The changing world of RSS

The new school year always seems to hit hard. Grant proposal deadlines meet teaching schedule meet new school year for the kid meet rain. Oof.

Like perhaps many info-folk I tend to be a bit smug about my ability to filter and manage information. I use some tech tools, elect to eschew others, and do a lot of reading, but rarely experience that “information overload” feeling we hear so much about.

However, when Bloglines announced they were shutting down (or, technically, Ask announced that they were shutting down Bloglines) it threw me. Right in the middle of September, at that! It took quite a while before I succumbed to the RSS reader allure, and I finally added all my regularly-read blog URLs to bloglines around 2006.

To my surprise I have become quite dependent on my Bloglines to catch me up with the news (and by news I mean also comics, LIS blogs, reproductive health info, family photos, etc.). I especially like the way Bloglines lets you archive posts that you want to save and get rid of the rest – I find this especially helpful for planning class content for courses that I’m not teaching in the current semester.

But Bloglines is going poof and there doesn’t appear to be another service exactly like it: web-based & platform-agnostic, clean layout, not owned by Google or Yahoo or Facebook, not reuquiring that one shares everything, and allowing saved posts. Jessamyn recommends the Firefox plugin Sage, which I hadn’t heard of and will investigate, but with Zotero everywhere somewhat promised I’m not feeling wedded to Firefox anymore.

Most folks I’ve talked to have given it up to Google, and I even transferred my URLS over there for a whirl but haven’t gotten used to what feels like a cluttered layout yet, and I’m dissatisfied with my ability to archive the good and trash the bad thus far (although I may just need more time to get used to the lay of the land).

In my search for recommendations for RSS readers I have discovered that a whole bunch of commentators think that RSS is dead, or conversely argue that RSS is not dead, and have been proclaiming this both ways for at least a year. MG Sigler did a post over on TechCrunch a few weeks ago that pretty much sums up my thoughts. Sigler writes,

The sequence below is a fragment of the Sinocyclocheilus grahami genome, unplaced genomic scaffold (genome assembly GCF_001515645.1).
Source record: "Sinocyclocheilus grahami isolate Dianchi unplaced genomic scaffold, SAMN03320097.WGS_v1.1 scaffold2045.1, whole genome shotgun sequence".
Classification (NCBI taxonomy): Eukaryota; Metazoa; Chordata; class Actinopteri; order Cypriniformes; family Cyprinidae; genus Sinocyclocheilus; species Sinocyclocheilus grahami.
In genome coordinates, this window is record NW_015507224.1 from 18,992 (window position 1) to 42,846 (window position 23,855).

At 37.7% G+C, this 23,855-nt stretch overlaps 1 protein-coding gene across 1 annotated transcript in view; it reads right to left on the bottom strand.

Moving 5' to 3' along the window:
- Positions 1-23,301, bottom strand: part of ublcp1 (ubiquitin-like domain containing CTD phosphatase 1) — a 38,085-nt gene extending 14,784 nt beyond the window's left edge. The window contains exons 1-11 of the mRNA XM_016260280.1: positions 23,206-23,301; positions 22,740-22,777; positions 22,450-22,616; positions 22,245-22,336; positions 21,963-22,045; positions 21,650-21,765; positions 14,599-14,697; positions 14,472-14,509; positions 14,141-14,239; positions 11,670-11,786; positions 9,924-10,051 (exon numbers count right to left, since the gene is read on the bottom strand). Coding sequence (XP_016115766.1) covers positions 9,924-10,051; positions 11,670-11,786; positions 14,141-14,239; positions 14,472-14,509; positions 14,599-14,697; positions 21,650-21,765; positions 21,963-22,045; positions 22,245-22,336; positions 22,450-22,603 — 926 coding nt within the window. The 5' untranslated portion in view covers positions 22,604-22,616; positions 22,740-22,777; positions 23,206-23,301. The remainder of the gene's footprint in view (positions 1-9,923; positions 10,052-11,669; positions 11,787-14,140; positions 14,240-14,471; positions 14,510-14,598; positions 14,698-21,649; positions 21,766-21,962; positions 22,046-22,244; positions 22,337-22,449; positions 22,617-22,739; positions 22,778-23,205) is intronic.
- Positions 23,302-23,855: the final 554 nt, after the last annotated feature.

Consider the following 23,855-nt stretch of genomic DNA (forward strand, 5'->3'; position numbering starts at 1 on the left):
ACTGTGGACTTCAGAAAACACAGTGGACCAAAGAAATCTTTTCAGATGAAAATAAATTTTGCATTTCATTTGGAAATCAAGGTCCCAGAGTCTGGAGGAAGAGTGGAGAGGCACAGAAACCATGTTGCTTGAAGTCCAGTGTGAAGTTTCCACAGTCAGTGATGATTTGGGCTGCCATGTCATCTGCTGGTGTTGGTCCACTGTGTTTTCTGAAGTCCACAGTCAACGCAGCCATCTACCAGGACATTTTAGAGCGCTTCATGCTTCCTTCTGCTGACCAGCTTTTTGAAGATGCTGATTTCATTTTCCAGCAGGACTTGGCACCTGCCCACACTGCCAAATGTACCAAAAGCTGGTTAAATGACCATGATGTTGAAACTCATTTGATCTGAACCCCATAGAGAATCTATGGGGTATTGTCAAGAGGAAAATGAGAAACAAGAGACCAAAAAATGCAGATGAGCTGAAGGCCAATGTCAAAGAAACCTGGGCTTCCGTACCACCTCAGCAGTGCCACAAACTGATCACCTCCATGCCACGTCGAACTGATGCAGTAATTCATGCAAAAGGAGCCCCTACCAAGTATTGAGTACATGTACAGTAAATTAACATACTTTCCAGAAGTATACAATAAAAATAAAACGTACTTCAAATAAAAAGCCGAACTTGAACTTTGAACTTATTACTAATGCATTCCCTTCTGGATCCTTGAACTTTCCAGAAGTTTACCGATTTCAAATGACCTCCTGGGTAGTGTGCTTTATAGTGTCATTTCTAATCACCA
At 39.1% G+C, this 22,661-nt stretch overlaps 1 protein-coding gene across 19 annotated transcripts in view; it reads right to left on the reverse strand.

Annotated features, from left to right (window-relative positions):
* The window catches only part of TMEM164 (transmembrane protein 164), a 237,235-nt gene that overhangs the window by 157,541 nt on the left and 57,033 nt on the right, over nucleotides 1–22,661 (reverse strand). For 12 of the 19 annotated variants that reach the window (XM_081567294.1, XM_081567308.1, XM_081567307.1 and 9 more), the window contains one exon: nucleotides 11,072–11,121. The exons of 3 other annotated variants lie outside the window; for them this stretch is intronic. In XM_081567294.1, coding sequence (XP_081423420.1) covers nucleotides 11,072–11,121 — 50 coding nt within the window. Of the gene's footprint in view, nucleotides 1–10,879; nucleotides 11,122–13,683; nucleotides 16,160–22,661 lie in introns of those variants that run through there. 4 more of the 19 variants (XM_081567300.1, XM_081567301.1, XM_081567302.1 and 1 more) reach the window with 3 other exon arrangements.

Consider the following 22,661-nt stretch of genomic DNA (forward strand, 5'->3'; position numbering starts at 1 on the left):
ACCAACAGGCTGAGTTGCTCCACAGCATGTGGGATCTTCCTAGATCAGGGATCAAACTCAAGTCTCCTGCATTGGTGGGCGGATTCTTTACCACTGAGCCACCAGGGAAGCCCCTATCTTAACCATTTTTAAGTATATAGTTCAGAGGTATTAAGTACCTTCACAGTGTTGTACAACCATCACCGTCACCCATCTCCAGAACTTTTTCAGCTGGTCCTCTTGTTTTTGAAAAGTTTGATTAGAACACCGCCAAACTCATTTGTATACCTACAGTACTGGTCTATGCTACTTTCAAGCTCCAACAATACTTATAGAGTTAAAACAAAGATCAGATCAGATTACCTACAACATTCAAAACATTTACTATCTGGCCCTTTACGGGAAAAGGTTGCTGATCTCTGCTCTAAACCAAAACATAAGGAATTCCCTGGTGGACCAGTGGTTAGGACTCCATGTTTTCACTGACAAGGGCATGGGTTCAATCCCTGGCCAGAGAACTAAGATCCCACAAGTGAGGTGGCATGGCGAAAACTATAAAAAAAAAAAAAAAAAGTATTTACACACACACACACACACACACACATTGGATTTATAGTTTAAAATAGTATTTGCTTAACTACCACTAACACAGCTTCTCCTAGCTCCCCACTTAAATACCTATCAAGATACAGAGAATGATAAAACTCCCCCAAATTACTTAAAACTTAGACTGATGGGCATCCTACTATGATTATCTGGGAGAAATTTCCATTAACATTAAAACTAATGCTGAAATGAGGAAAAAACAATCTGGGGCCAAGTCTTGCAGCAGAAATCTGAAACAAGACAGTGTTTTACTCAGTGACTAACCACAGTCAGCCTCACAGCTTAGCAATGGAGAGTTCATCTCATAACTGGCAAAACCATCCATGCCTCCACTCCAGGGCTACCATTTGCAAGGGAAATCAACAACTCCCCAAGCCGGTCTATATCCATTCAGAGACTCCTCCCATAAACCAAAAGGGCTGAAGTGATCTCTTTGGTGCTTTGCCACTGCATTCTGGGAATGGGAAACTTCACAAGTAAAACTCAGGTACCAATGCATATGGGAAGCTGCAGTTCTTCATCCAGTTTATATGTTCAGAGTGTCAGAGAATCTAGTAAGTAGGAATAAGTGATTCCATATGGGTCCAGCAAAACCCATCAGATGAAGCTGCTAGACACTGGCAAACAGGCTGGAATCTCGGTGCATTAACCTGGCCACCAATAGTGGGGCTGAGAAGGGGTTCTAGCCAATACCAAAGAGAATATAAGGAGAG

It’s a mass consumption tool — but it’s not a consumption tool for the masses. If I didn’t have to (or didn’t want to) read and track a thousand stories a day, there is no way I would use an RSS reader.

When designing a website, yes RSS is a necessity, particularly if it’s a blog or news site. However, my kid’s blog? Only my tech-friendly friends read it via RSS. My family, the primary audience, don’t even know what RSS is (and not because I didn’t try to teach them – because it ended up not  being important in their lives).

I’m dissatisfied about the trend in feed readers toward the social and ephemeral. Why am I concerned about this? Because it doesn’t meet MY needs. I’m not sure it meets anyone’s needs, actually, since the mass public probably doesn’t need to manage hundreds of RSS feeds, but may find appeal in the social (this is why the FB “Networked Blogs” holds appeal, even though it is FB?). I’m reluctant to covert to Google Reader if it’s going to continue to become more social and less useful to me as an info management tool. Meh.

These newer social & ephemeral info streams are to specific RSS subscriptions like Google is to MEDLINE. I use Google, it’s quick & easy and often entertaining. But when I really want to find or track something I use a dedicated source. And I like my RSS to be reliable – a subscription, not a fishnet.

 

-Greyson

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1 Comment

Filed under social media, technology

One response to “The changing world of RSS

  1. amy

    While I agree that Google Reader is a visual mess, when you use it as a gadget in an iGoogle page, it’s really simple and streamlined.

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